Where on earth did The Beauty of the Lord come from? I don't know, a collection of sermons from almost a century ago, written by someone my grandfather had to know, a fellow reverend of his era. My great-grandfather likely taught him something in seminary.

The book is not heavy. The Beauty of the Lord is no tome. Won't cost you much, my mother whispers. Might just bring you closer to the Lord.

Okay. Century-old sermons from a preacher named D. R. Drukker. I'll read 'em, and you'll hear what the old Calvinist said.


It's not an idea I've thought much about, really--"The Beauty of the Lord," the title of the book and the title of its very first sermon To me, God almighty is wise and divinely crafty, always a confident step ahead the best of us. He smiles, probably more than he might have in my grandpa's imagination; and he does so despite the fact that he's got the whole world in his hands, a bundle which for him is not a load.

But beautiful? Beauty just doesn't figure into the portrait on the throne in my imagination. Not that He isn't--that's not what I mean. It's just not something I'd say because I don't have a clue about God's visage. Isn't there a "thou-shalt-not" about that?

A beautiful dawn?--sure thing. Beautiful cone flowers? No kidding. Beautiful rain. Even a beautiful funeral, beautiful cemetery. I've seen them all. But a beautiful creator? I can't picture it.

The psalmist saw it, Pastor Drukker says: "the one thing I have asked of Jehovah" and "that I will seek after" is "to behold the beauty of the Lord." That he's right doesn't make it any easier.

That species of beauty, the preacher says, morphs into what the Bible calls grace when we reach the New Testament: God's beauty is his grace. To me that's a whole lot easier to picture.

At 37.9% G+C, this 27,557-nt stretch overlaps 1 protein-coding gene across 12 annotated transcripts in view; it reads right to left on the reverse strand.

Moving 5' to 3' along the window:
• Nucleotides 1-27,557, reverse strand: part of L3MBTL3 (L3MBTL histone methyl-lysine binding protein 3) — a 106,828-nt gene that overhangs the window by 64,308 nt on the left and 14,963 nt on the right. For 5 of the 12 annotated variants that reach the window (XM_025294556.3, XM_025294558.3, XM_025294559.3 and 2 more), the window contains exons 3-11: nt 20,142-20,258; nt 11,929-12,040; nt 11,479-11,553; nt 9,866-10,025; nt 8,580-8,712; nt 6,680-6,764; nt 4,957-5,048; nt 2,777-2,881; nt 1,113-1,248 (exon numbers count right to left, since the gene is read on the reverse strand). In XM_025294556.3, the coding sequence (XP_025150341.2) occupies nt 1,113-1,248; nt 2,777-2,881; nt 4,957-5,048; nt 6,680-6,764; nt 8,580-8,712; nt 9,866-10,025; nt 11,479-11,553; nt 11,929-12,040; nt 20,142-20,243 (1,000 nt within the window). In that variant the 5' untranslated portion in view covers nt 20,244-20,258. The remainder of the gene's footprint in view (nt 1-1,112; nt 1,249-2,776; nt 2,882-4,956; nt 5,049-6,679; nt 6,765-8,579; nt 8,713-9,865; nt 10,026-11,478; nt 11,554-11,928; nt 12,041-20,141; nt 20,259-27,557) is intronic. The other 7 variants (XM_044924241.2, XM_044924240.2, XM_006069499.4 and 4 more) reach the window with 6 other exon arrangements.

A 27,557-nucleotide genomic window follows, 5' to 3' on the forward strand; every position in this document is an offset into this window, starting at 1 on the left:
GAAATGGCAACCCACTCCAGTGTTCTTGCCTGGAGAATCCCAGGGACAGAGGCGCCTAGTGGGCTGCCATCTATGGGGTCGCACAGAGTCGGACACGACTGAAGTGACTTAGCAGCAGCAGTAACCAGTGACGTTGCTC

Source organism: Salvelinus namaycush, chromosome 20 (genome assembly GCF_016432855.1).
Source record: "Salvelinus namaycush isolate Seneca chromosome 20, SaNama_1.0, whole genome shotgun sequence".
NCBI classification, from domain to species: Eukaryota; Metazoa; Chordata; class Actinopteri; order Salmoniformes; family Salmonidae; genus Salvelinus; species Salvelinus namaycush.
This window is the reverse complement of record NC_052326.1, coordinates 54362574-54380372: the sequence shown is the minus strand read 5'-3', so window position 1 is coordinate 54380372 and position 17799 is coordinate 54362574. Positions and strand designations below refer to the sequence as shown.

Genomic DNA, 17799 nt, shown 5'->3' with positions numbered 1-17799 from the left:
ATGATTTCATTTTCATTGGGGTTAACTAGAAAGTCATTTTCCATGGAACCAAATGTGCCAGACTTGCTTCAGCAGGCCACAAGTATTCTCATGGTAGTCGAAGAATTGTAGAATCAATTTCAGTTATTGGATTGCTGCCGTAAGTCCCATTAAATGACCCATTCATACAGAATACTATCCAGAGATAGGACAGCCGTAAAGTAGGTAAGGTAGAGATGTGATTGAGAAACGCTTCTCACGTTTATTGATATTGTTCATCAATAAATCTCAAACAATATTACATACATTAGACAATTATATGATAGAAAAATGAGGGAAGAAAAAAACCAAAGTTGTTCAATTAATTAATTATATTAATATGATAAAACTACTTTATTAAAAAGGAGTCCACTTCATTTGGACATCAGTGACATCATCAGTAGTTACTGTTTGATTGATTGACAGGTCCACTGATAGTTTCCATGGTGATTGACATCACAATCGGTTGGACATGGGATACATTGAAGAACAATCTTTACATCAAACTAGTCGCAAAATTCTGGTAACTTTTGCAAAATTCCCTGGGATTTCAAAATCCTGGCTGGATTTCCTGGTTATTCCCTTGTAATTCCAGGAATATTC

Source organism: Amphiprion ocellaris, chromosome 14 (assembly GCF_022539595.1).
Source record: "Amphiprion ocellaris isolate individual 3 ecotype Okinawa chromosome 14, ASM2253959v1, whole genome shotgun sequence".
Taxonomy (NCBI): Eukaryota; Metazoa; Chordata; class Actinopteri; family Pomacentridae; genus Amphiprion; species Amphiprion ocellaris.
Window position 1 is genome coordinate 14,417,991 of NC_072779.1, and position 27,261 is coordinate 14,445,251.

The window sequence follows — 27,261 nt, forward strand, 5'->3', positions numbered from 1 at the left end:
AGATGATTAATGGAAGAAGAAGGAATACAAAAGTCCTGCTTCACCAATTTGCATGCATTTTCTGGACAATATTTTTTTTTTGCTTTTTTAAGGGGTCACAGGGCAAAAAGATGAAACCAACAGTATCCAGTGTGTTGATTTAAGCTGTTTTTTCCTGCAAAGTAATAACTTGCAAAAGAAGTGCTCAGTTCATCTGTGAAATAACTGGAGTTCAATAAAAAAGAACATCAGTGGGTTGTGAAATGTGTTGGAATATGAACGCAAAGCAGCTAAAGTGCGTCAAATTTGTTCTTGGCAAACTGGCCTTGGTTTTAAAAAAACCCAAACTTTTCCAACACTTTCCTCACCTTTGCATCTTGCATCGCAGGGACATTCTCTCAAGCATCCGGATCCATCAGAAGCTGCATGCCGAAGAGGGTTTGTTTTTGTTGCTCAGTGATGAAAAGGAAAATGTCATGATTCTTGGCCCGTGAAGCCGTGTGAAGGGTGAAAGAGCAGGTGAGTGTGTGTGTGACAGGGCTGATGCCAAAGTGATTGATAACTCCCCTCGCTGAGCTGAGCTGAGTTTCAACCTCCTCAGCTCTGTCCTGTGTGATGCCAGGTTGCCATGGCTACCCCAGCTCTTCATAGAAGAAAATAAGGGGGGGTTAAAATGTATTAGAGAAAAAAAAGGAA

In three solid points, what follows are "the characteristics of the Lord's beauty." Rev. Douwe Reinder Drukker's first point, one hundred years ago, is surprisingly contemporary: God's beauty is "multiform"--we would say, "diverse."

Second? It's "magnetic," in explanation thereof, the Dominie spins a darling illustration. Young man comes in to speak to a pastor about his love for the Lord. Pastor asks whether this parishioner has perhaps marched forward at the revival down the block. Young man shakes his head. "How then were you convicted of your sins, of your need of a Savior--how did you find Jesus Christ to be the Lord of your life?" the preacher asks.

"It was the way the foreman in our shop did his work," the kid says. "He permitted the light of his Christ to shine and I saw it."

Sweet story, as beautiful as grace always is.

Finally, Drukker says, we distinguish that beauty in its selfless character. What follows is an odd line that I understand, probably because I'm born and reared Calvinist: "It is best," the preacher says, "that we do not behold our spiritual beauty," that the foreman not really know he's glowing with the light of Christ, because from the Edenic apple on, pride goeth before the fall. The light of Christ is wholly beautiful in the faces of those who know Him, but it's always best, the pastor says, for those so blessed to avoid mirrors.

I get that--a perfectly human line in a divine reflection.

At the end of Rev. Drukker's old sermon, the pastor asks "How then can we possess this spiritual beauty?" Unsparingly, he finishes the whole sermon with all four verses of "Take time be holy, speak oft with thy Lord." And I hear my parents singing.

But my Sunday held yet another sermon, this one also all about beauty.